Adam asked:

Everything needs a cause, right, or it couldn’t happen, right?

But, if everything needs a cause, how could anything happen?

Because the thing that would cause it to happen would also need a cause.

So does that means the universe can’t happen/could never get to now?

Or is time a cause in and of itself? And ‘drags’ things as time goes forward, like a replay in a video game? But then time would need a cause too, right?

Answer by Helier Robinson

Logically there are two possibilities, given your premise that everything needs a cause: either there is an infinite regress of causes, going back for ever, or else there was a first cause. I personally want nothing to do with infinity, on the ground that it is a weasel word: people use it when they don’t know the limits of something.

The first cause is usually called God, who is causa sui, or self caused; but it need not be: one could, like Leibniz, claim that the world that exists does so necessarily because it is the best of all possibles. That is, being the best includes its necessary existence as a predicate, so that it is self-caused. Leibniz was (and is still) much misunderstood on this. He was not referring to the empirical world that we perceive around us (which is clearly not the best of all possibles because there is so much evil in it), but to the world of underlying causes of empirical phenomena, the world that theoretical scientists say is described by theoretical science, an underlying mathematical structure.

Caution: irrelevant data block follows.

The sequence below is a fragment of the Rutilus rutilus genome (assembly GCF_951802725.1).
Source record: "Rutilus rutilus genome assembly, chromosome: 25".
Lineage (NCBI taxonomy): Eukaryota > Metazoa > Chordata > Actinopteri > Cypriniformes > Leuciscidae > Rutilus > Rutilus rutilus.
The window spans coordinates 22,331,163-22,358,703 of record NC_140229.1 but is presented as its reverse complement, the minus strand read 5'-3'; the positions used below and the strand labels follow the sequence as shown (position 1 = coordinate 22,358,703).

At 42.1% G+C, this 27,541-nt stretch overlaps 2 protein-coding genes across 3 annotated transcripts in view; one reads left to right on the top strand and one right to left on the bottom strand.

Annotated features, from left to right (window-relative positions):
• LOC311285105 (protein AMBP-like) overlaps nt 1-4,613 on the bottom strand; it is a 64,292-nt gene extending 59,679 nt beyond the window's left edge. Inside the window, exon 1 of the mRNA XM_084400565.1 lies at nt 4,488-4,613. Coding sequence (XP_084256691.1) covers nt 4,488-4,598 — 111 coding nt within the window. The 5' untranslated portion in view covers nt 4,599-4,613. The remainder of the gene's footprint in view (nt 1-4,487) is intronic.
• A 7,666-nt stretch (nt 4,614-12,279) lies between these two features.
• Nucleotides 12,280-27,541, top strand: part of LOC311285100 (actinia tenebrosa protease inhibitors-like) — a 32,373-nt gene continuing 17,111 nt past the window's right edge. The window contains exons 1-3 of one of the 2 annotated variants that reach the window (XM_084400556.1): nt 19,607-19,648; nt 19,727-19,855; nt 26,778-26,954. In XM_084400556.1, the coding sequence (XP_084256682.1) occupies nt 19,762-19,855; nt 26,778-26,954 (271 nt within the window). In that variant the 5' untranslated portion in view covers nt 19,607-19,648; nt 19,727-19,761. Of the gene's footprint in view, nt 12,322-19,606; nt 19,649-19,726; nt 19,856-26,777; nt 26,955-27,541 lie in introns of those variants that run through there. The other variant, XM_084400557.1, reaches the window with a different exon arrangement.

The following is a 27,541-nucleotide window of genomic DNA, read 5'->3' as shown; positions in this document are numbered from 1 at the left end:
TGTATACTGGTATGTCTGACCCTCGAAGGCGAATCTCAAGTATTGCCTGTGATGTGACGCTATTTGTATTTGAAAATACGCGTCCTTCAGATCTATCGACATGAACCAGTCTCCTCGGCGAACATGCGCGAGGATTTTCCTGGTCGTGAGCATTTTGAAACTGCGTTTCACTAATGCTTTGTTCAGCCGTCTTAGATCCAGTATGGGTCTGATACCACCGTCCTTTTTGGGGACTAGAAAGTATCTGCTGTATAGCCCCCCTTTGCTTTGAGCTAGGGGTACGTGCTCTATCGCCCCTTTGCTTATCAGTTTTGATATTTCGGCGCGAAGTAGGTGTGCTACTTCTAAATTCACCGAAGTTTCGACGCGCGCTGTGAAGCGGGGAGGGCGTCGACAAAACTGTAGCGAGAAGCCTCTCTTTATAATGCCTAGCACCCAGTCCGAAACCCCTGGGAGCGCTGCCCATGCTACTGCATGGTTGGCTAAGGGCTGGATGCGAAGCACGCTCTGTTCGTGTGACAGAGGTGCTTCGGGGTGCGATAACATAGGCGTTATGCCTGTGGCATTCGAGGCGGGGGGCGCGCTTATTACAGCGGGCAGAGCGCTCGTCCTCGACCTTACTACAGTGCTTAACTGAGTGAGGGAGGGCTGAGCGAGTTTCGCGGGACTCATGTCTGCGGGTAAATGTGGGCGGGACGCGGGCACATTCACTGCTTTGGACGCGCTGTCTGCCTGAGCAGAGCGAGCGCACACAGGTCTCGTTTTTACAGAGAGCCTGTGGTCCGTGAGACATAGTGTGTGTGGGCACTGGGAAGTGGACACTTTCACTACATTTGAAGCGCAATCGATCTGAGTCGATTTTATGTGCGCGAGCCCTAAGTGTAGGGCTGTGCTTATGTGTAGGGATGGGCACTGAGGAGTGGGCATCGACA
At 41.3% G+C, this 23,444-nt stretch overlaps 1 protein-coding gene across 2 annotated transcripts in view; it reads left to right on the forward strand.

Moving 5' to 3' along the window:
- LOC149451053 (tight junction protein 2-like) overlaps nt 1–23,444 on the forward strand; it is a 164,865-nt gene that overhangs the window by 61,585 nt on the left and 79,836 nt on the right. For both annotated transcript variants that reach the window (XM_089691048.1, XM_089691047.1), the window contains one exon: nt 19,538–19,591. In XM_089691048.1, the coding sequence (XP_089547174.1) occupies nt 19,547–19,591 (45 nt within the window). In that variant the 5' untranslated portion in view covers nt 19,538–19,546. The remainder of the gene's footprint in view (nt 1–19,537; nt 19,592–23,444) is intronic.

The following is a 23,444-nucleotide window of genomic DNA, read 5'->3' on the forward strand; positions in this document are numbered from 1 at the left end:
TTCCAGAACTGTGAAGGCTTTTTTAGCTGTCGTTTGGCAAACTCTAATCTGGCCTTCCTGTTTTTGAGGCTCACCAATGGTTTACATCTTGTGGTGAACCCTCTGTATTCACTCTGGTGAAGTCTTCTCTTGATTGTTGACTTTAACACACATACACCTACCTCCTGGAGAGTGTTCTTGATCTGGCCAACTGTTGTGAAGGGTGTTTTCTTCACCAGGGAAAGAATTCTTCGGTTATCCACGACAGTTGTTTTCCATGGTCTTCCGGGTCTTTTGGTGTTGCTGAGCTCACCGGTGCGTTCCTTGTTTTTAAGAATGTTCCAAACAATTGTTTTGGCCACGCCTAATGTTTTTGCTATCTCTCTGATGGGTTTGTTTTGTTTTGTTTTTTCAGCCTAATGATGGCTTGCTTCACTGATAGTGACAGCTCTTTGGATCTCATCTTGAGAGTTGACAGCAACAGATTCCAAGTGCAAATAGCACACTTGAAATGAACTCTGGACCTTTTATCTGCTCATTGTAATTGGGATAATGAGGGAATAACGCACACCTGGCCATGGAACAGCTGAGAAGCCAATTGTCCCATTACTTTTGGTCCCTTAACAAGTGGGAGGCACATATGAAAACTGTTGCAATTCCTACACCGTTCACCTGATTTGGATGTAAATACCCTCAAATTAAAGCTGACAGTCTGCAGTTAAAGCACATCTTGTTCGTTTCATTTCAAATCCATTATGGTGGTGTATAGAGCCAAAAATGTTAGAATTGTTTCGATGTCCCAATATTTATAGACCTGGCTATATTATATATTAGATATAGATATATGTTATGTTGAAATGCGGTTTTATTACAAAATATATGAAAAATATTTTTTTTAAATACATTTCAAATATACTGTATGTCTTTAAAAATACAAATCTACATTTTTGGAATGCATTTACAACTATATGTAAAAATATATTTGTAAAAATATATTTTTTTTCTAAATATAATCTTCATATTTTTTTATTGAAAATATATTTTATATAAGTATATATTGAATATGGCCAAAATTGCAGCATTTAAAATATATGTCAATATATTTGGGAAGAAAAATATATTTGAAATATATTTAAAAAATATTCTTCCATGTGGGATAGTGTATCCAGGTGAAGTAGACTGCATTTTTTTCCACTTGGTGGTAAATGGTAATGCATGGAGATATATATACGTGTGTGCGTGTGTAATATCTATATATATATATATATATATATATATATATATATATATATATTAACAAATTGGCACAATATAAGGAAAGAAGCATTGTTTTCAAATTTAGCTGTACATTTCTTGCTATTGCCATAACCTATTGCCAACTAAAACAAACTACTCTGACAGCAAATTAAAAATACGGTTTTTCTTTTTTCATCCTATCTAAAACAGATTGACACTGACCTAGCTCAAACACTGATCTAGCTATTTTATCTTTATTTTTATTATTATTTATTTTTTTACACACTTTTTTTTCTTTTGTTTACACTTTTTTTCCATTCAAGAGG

Note that to say that the best possible being has necessary existence as a predicate is to invoke the ontological argument of St. Anselm. This is usually applied to God, but it can also be applied to the underlying world. The usual attempt to refute the ontological argument is to claim that existence is never a predicate (and this distinction is built into modern symbolic logic). But it is quite feasible to claim that existence is not a predicate except in the case of the best of all possibles. That is, the best of all possibles has, as part of its perfection, properties that nothing else has and one of these is intrinsic necessary existence. Another way of putting this is to argue that of all possible worlds, only one is actual. There must be a reason why this one is actual, rather than any other, and this reason cannot be extrinsic to this world, since nothing actual exists outside of it; so it is intrinsic necessary existence, which is part of its perfection. (If something has intrinsic necessary existence then it has to exist.)